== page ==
“God, no. But when I’m at the station, I spend most of my time being the one to start a new pot of coffee. It’s such an old coffee pot, and I’m the only one it likes. Almost no one else can get it to work.”
Theodore snorted. “Won’t be long before the love story of you and the coffee pot hits the news, then.”
Russell smiled. “What do you mean? Coffee pot and I have been dating for a long time already, Mister Eckart.”
“Theodore. And of course you have.”
“Theodore,” Russell echoed. “In that case, you can call me Russell. I’m not working a case you’re involved in, so the detective stuff isn’t necessary.”
“Noted.” Theodore leaned against his cane rather heavily and reached up with his free hand to pull open the cupboard above the coffee maker. He pulled down two mugs and set them on the counter. Russell leaned back against the island as Theodore went about putting in a filter, coffee grounds, and water. After he started the machine, Theodore turned to face him. “What’s it like working homicide, then?”
Russell crossed his arms over his chest, offering a shrug. “It beats working narcotics. But, uh… I mean, it’s hard, you know? Investigating murders, hoping to give the victim justice while juggling their grieving family. Questioning said grieving family over and over again. You feel a little bit like a monster in each case, but you know you have to do it. But, uh, overall, I love my job. Working for the people, giving them justice. It’s what I do, and I’m very proud of it.” He cleared his throat. “How do you like working at the bookstore?”
“God, I love it. It’s one of the things I missed most when I was in the hospital, when I was stuck here at home. I love the people, the smells, the book covers. Getting to meet fellow book lovers is amazing. Getting to see what kind of people are reading what kind of book–I love that. I love unboxing new books when they’re shipped in. It’s weird, I know, but being the first one to open the box and flip through those pages?” Theodore shook his head. “I love it so much.”
“Not weird at all. It’s great you love books that much,” Russell said.
“You think so?”
The detective nodded. “I know so. I’m the guy who just bought a whole book series for his niece as a reward for her enjoying reading.”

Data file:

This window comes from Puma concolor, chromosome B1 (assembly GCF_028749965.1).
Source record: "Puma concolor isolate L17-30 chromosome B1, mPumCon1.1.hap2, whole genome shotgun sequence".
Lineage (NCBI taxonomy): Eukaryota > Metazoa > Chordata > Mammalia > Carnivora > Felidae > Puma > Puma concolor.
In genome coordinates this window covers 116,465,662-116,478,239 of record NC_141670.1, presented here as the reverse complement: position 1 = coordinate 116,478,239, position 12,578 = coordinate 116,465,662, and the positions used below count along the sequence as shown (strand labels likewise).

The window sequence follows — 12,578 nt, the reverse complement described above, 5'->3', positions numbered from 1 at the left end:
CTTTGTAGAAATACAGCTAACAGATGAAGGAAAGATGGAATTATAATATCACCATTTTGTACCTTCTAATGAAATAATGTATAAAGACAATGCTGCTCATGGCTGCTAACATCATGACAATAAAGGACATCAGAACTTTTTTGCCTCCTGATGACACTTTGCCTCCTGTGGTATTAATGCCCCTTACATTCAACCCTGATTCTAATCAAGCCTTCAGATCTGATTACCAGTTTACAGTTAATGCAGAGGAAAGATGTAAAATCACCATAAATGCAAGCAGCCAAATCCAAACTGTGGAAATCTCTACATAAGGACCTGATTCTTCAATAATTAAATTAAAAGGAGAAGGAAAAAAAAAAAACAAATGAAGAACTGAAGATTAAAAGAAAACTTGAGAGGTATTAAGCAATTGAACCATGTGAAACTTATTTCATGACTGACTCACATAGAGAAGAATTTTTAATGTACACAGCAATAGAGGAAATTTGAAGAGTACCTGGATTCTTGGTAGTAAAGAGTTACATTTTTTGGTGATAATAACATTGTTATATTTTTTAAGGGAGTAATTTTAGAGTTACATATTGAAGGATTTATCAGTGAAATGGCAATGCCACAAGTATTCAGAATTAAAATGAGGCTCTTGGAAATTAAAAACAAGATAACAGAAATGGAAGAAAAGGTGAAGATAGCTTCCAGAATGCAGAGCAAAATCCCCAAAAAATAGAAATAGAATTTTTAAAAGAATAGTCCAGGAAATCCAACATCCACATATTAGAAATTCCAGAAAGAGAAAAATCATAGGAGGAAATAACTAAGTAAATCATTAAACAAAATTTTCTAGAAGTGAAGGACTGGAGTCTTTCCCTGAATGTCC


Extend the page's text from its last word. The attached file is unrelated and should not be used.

Theodore chuckled. “True. Very true.” The little smile faded from his face. “Do you work today?”
“Jesus. I’m so sorry. Y-you can go. I’ll be okay,” Theodore said.
Russell shook his head. “I’ll only leave if you absolutely want me to. Theodore, my entire job involves being woken up at unbelievable hours of the day to get to a crime scene. Hell, I’m just happy this particular three AM wake-up call didn’t involve a corpse, just a raccoon. It’s a nice change of pace.”
Theodore let out a breath. “Well… okay. I’m glad I could help, then.”
“Good.” Russell cleared his throat. “I wasn’t lying when I said it’s my job to serve the people, okay? If you need anything, you can call me. If you don’t feel comfortable calling actual dispatch, you can call me. I’ll always show up.”
The man shook his head, fingers tightening around his cane. “I appreciate that, but you don’t have to worry. This is a one-time thing. I didn’t know what else to do. I was scared shitless. But, you know, it was a raccoon. One-time thing,” Theo said.
Russell knew arguing his point wasn’t going to do himself or Theo any good. Theo was a beaten man, one who had spent years being told what a piece of shit he was, how worthless he was, how he didn’t deserve better than a husband who beat the shit out of him.
A conversation with a homicide detective wasn’t going to convince him his fears were real and genuine and that he was important enough that he could call the cops, even if the noise turned out to only be a raccoon every single time.
So Russell only nodded. “Of course. Whatever works best for you, Theodore.”